Saturday, July 23, 2011

Water for Elephants

When somebody from my book club suggested that we read Water for Elephants as our second book, I immediately climbed onboard.  It's one of those books I've been meaning to read for a while, and coming on the back of The Night Circus made me even more excited for it.  Circuses are fun!  Right?  Well no, not really.  Most circuses involve copious amounts of horrifying animal abuse, which is even more readily apparent to customers than the meat industry's levels of abuse, and therefore makes their ignorance of it all the more horrifying... what?  I'm supposed to be talking about a novel here?  Oh, that's right.  Oops.

So the fact that The Night Circus and Water for Elephants have similar settings is about all they have in common.  Water for Elephants describes a realistic circus, set in Prohibition America (i.e. not supported by magic but the illegal booze is a-flowing).  It alternates between a present-day(ish) narration of Jacob, ninety or ninety-three years old (he can't remember), as a crotchety old man, semi-neglected by his family, as he goes through his dull, sleepy days in a nursing home; and his memories of his times in the Benzini Brothers Most Spectacular Show On Earth as a young man who had just walked out on his last exams to become a veterinarian due to his understandable sorrow at the sudden loss of his parents.  The whole thing is extraordinarily well-researched (at least the bits that I checked up on were).

So here's the thing.  Unsurprisingly, Water for Elephants's circus is nothing like that of The Night Circus.  The grunt work of the Benzini Brothers Circus is done by poor black men, whereas the work of Le Cirque des Rêves is done by, well, magic.  The Benzini Brothers is run by jerks worried about the bottom line and everlasting fame, whereas Cirque is run by artists intent on creating.  Benzini fired people by redlighting them (i.e. throwing them off the train at night within sight of the red light marking that a town is nearby), whereas death and choice are the only things that separate worker and Cirque.  And oh yeah - Benzini's animals sometimes are hungry or thirsty or extremely overheated, or have the shit beaten out of them, whereas the few animals in Cirque are treated with only love and care (okay, to be fair we don't know this for sure but yeah, we know it).  What I mean to say is that Benzini Brothers is a real circus, whereas Le Cirque des Rêves is only the fantasy of one, and I know which one I prefer.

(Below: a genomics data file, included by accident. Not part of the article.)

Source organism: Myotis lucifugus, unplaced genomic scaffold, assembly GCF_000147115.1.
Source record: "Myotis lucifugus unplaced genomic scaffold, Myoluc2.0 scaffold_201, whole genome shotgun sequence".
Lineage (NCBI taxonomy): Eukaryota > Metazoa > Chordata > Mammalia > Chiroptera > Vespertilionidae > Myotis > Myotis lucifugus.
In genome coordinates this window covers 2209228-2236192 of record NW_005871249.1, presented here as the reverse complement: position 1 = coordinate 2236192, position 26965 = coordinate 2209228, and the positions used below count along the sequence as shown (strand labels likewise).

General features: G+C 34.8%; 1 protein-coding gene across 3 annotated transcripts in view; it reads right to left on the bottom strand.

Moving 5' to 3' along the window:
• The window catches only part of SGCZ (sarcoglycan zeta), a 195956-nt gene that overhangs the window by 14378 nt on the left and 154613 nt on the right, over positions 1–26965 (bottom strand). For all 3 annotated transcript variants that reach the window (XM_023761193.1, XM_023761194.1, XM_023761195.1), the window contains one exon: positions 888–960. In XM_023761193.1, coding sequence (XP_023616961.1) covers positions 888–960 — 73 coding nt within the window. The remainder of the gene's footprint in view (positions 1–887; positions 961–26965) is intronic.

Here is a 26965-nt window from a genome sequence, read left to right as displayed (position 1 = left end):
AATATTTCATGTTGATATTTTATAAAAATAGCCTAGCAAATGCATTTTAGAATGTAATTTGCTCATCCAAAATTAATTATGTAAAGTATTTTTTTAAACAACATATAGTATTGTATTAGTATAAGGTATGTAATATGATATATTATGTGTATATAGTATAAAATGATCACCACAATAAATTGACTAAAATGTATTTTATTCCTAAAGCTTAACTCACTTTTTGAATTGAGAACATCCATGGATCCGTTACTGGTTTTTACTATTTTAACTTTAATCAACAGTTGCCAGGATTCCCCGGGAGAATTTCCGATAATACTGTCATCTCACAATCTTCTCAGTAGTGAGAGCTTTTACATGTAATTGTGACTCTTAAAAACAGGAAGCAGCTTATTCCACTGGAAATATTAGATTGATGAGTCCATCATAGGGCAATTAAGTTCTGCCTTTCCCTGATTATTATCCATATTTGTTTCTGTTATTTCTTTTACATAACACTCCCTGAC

Preferring a circus is not the same as preferring a novel, except that in this case it is.  Putting my issue with animal abuse and lack of magic aside, Water for Elephants was still disappointing.  First off, both parts of the narrative were narrated in the present tense.  What?!  Present tense in novels is rare, though can be enjoyable, but here it was just strange.  I guess that Jacob is supposed to be dreaming of those times like he's living them, rather than remembering them, but it's just awkward.  And the transitions between the two were painfully obvious, to the point of losing my interest because I know what's coming.  In general, the novel made me too aware that I was reading, especially for my first time through.  Instead of losing myself in a world, I was noticing plot devices.  And when it seems like a character exists or a scene occurs for the sole purpose of furthering a plot line or demonstrating some metaphor, I don't really feel like reading.  The dissection and analysis should come on reflection and analysis, not a first read.